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12 June 2018


As I was on the ferry from Manly to Circular Quay yesterday afternoon, with a beautiful rainbow over the Sydney Heads to my left, and Balmoral Beach to my right, the thoughts on my mind were almost as tumultuous as the sea swell.  I thought back to the days in my office when I looked across to the Heads where the ferries usually meet as they plough their path in opposite direction through the sea, and I also thought back to my first ride on the Manly ferry.  That was Easter Sunday 2015, when I took the first proper break after an intense first term in a new role, and walked the famous route from Spit to Manly, in beautiful autumn weather.  I took the ferry back to the city, and vividly remember the glorious sunset – so glorious that the many tourists on board almost killed each other for the best photograph, climbing on benches and pushing each other off for that perfect shot of the Harbour Bridge.  It was rather feral, and I smiled to myself, feeling very lucky that for me there was no rush:  I would have plenty more opportunities.  I was not a tourist, after all.

The die for my Australian adventure was cast precisely four years ago, and so over the last couple of days I have thought back to some meaningful conversations in the UK that ultimately brought me here.  I look forward to resuming them one day.  Very often these centred round educational fads, educational jargon, and unnecessary bureaucracy stifling teacher creativity.  I was reminded of this a couple of days ago when I read in the Sydney Morning Herald about the latest terminological inanity, a suggestion from a UK professor to abolish ‘teachers’ and call them ‘learning designers’ instead, to reflect the nature of their jobs in the so-called 21st century context.  Yet another misguided concept by the same guy who called erasers the ‘tool of the devil’ because they made pupils ashamed of their work.  And this was not a joke.  Difficult not to write a satire about this, as the ancient satirist Juvenal would have said.  Difficile est saturam non scribere.

Which brings me to the next topic.  The ancient authors, in particular the philosophers of ancient Greece and Rome, Plato, Aristotle, Cicero, Seneca, Quintilian and others, had plenty of wisdom to impart about education.  If you read them thoroughly (and by that I do not mean lifting some of their alleged quotes out of context from the internet to make yourself look clever – they are usually unreliable anyway, and people compromise their academic integrity by taking such shortcuts!), you will find that they wrote about educational justice, differentiation, intrinsic motivation, growth mindset, personalised learning, you name it – minus the cumbersome jargon.  At the moment I am reading and writing extensively about educational matters, and I keep returning to the ancient philosophers to compare the substance of their thoughts with the superficiality of some modern educational theorists.  I look forward to sharing some of these gems of educational wisdom with my readers over the next few weeks.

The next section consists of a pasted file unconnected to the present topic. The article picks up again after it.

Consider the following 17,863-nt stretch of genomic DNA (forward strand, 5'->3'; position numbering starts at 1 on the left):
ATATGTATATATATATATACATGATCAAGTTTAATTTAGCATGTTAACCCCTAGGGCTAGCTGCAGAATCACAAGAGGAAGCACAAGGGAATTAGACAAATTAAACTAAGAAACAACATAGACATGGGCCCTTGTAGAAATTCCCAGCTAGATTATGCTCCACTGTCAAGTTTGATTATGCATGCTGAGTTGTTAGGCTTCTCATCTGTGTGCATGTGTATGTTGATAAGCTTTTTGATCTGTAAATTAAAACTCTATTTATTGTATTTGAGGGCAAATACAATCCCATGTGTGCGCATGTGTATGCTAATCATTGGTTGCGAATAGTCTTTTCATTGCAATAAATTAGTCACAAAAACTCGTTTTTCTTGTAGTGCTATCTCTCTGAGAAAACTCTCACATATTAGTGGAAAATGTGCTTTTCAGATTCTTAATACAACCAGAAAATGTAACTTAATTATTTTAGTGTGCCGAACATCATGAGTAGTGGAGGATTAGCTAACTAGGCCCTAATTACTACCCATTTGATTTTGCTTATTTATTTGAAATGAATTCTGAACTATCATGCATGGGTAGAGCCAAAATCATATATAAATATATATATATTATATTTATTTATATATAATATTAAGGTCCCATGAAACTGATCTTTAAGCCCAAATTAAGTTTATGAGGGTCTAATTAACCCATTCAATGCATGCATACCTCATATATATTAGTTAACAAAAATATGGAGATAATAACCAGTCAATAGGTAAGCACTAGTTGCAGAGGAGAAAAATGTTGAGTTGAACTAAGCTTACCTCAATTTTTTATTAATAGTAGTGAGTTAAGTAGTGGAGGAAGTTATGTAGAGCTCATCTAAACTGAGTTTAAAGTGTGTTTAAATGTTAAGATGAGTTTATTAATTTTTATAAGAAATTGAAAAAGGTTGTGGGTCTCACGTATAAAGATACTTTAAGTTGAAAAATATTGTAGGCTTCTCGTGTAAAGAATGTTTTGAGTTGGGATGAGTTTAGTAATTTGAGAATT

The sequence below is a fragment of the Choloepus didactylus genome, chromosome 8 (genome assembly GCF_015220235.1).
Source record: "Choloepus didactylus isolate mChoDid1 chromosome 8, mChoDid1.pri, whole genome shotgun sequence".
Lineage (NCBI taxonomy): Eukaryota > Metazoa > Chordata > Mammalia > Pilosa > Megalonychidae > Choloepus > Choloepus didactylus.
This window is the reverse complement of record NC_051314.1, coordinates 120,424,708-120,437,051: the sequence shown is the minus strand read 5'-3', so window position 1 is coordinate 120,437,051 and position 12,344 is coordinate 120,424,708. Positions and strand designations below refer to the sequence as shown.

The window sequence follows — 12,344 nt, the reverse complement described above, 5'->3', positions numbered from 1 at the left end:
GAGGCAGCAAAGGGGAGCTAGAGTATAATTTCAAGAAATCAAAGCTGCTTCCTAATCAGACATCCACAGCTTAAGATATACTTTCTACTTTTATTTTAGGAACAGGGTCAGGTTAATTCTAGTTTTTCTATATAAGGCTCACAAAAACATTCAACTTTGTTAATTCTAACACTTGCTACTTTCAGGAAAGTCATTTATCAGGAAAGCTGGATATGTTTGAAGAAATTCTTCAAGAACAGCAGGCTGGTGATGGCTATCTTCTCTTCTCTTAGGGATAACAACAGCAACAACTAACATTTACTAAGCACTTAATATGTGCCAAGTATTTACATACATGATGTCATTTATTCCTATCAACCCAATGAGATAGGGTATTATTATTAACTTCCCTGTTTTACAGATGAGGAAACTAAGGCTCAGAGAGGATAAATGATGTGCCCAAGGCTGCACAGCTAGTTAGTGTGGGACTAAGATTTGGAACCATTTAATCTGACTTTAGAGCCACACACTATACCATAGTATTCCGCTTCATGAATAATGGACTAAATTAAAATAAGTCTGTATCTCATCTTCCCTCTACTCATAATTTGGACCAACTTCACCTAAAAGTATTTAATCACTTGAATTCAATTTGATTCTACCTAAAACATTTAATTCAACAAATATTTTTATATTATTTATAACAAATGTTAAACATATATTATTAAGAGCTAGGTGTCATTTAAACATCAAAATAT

Here is a taster:  there is a place for rules, and yet there can also be a case for disregarding them in certain situations.  Every teacher knows this.  The ability in such or similar situations to see the difference between what is right or wrong in any given situation is what Aristotle calls ‘phronesis’, best translated as ‘practical wisdom’ (a sophisticated form of common sense), which according to his ethical theory should be the master virtue guiding all others.  ‘Phronesis’, for a teacher, would, for example, include the ability to deviate from their lesson plan and be guided by the moment to do something different, original, spontaneous.

In an intelligent article, the authors Barry Schwartz and Kenneth Sharpe (2006) call it distressing that bureaucratization makes it increasingly difficult for people to cultivate this form of practical wisdom:

​“Bureaucratization is a threat to the development of the skills required by practical wisdom and to the flexibility and autonomy needed for its deployment. When teachers are forced to follow prescribed lesson plans to achieve rigidly specified curricular goals, they are hardly in a position to look for and capitalize on teachable moments. Nor are they able to gain and use the sophisticated knowledge of each pupil that is needed to tailor instruction in a way that meets individual needs, interests, and abilities. One of Piaget’s most important lessons was that cognitive development occurs when children are confronted with tasks that are challenging – but not too challenging. Bureaucratization makes the discernment of this kind of information impossible” (Journal of Happiness Studies 7, 390).

I will elaborate further on this and other thoughts in future blogs.  We are but dwarves on the shoulders of giants, and no, no, no:  this quote does not, as some internet sources will tell you, originate from Isaac Newton.  It dates back to medieval philosophical thought of the 12th century.  Plato and Aristotle in particular are the 'giants', and yet, as we stand on their shoulders, we see further than they did.  It is a beautiful image for knowledge growth coupled with and based on the respect for the forefathers of our intellectual traditions. 

Partial view of the School of Athens in the Stanze di Raffaelo, depicting Plato and Aristotle. In line with their philosophical paradigms, the idealist Plato is pointing upwards, to the realm of his Forms, whereas the empiricist Aristotle seems to point towards concrete reality.

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